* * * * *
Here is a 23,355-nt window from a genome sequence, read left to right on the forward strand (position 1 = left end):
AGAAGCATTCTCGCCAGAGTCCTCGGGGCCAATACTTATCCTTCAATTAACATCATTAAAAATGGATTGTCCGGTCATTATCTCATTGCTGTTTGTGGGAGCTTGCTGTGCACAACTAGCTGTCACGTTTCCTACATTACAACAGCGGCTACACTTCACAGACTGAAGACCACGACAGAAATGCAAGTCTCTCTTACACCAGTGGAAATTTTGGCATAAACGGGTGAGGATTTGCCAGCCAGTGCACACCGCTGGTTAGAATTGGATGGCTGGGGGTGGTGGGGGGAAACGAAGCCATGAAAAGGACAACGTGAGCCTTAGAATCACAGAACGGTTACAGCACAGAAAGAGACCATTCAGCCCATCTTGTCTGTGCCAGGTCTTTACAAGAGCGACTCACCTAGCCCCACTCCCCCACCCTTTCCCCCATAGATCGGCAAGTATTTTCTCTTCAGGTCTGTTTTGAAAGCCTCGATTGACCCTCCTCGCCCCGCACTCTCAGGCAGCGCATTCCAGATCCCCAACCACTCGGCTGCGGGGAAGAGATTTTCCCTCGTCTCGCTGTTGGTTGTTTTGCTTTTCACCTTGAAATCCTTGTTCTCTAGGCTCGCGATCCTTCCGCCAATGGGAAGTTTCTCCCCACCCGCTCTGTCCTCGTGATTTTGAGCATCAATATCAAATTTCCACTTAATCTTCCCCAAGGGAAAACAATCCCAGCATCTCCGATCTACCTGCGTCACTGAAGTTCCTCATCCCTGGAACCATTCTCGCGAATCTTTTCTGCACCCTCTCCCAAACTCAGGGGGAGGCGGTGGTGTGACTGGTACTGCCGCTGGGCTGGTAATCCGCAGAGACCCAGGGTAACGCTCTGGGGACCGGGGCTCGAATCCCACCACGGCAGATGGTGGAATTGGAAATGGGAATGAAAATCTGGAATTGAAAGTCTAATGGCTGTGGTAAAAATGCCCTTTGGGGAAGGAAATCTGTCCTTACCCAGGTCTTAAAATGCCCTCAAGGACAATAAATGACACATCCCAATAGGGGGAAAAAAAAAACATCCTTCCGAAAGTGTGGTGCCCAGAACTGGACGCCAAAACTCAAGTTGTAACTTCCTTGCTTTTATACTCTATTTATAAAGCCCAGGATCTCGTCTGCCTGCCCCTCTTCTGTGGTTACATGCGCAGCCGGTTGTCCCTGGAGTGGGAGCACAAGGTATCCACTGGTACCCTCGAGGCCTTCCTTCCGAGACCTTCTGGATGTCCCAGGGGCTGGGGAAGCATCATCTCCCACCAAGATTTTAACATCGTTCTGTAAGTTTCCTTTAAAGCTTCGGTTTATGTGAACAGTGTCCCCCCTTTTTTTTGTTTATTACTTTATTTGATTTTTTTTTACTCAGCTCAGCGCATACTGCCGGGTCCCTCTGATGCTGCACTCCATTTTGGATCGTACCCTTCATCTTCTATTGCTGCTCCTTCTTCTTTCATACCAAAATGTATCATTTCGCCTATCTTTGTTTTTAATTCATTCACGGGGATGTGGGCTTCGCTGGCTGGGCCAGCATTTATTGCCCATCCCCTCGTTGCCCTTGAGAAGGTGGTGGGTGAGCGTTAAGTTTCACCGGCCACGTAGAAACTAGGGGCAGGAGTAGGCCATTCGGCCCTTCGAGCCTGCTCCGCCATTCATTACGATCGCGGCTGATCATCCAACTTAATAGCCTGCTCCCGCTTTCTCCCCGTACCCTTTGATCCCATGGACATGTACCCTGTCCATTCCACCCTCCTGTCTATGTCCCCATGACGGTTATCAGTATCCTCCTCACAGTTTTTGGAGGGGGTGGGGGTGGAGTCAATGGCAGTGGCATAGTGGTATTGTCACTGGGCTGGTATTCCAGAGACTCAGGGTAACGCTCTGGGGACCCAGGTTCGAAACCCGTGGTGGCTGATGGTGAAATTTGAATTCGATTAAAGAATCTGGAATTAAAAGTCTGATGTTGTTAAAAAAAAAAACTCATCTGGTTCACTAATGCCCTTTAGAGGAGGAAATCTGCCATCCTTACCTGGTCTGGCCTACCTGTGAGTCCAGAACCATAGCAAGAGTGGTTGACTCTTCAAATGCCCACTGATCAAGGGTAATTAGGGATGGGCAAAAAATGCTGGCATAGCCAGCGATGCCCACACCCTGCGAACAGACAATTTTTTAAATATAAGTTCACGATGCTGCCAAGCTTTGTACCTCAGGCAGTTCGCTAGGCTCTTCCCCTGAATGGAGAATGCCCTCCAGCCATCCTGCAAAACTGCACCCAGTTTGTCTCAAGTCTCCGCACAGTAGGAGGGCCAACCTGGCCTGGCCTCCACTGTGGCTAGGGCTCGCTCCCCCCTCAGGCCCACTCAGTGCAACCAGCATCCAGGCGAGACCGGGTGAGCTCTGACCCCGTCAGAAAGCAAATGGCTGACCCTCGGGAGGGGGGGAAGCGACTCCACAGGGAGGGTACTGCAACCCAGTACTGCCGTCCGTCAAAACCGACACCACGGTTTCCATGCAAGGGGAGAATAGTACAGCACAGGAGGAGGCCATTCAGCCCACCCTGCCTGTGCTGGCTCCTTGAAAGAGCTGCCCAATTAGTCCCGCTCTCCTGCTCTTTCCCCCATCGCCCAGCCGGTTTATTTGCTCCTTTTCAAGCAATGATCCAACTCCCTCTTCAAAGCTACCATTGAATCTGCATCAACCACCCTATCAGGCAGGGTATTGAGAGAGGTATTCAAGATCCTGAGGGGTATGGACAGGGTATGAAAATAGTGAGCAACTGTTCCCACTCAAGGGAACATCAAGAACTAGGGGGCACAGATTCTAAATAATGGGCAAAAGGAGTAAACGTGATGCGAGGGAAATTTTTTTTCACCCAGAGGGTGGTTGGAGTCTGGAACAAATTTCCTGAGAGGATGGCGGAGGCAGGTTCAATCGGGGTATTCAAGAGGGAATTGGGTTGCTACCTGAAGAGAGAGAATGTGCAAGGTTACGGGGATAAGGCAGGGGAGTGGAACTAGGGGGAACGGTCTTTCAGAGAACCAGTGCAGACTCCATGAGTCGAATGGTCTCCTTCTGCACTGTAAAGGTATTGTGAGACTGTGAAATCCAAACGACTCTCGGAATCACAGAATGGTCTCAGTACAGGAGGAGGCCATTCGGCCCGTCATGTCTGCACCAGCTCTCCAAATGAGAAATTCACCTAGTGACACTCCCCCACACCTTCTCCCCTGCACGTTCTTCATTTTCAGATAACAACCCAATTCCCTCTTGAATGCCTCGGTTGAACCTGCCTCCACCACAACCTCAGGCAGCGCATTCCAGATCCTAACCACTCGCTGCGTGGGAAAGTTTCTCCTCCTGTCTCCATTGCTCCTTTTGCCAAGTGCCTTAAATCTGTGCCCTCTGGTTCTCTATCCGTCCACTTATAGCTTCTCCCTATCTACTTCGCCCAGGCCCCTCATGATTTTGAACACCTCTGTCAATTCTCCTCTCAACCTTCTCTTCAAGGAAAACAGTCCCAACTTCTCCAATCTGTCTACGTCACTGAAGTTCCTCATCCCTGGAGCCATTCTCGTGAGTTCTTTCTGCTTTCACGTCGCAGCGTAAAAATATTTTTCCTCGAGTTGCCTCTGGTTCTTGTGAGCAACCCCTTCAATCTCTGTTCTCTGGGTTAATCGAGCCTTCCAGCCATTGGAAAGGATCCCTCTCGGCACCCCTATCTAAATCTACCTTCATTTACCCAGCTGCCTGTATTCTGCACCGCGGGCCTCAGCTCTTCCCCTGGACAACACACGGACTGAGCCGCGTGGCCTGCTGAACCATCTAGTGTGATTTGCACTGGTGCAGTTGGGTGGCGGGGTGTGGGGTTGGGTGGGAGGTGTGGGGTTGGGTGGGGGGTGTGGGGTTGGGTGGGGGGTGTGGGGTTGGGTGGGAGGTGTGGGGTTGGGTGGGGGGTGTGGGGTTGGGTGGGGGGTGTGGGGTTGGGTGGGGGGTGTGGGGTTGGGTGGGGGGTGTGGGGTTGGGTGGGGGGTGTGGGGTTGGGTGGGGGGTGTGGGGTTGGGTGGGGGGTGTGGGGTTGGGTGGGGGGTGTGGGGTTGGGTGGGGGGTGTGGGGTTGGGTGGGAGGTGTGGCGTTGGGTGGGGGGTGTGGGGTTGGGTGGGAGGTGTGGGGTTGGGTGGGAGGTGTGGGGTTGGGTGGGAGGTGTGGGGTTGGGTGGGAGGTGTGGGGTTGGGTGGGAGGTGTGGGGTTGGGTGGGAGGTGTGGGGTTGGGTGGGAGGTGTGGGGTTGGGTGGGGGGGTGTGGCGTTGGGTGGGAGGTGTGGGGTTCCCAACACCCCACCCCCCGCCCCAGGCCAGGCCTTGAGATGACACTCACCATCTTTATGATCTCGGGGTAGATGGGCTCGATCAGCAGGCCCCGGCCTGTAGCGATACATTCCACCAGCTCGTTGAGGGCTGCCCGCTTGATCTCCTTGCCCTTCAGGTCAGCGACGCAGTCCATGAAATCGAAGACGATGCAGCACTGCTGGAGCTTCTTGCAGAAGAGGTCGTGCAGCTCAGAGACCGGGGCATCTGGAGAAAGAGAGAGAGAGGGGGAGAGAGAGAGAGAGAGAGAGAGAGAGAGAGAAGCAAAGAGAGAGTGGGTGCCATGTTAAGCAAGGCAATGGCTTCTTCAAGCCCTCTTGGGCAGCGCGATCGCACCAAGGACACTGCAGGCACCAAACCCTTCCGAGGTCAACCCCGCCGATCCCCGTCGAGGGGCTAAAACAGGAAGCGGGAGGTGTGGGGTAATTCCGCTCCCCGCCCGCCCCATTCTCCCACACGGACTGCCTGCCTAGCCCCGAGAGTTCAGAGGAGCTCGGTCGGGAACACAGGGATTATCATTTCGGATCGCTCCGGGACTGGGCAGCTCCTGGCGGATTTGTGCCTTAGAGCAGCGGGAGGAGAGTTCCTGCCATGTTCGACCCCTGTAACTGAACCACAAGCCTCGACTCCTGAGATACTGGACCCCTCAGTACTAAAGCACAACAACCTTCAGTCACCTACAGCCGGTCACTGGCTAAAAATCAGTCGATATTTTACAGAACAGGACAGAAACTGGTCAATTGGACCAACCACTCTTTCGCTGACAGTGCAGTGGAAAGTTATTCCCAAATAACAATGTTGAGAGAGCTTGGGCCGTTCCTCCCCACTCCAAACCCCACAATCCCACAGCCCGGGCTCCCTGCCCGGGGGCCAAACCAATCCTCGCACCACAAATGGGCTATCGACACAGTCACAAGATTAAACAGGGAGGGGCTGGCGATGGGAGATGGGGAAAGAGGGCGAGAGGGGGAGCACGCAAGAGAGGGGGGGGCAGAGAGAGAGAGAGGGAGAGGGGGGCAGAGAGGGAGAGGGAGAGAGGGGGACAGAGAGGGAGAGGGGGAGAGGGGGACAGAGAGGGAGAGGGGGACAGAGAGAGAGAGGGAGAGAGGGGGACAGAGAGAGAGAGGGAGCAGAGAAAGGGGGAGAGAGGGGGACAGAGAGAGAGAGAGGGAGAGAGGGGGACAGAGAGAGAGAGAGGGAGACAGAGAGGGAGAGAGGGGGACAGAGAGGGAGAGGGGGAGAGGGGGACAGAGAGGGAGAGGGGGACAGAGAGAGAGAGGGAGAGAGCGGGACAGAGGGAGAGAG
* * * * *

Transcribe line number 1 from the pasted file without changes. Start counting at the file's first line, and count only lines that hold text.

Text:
Here is a 23,355-nt window from a genome sequence, read left to right on the forward strand (position 1 = left end):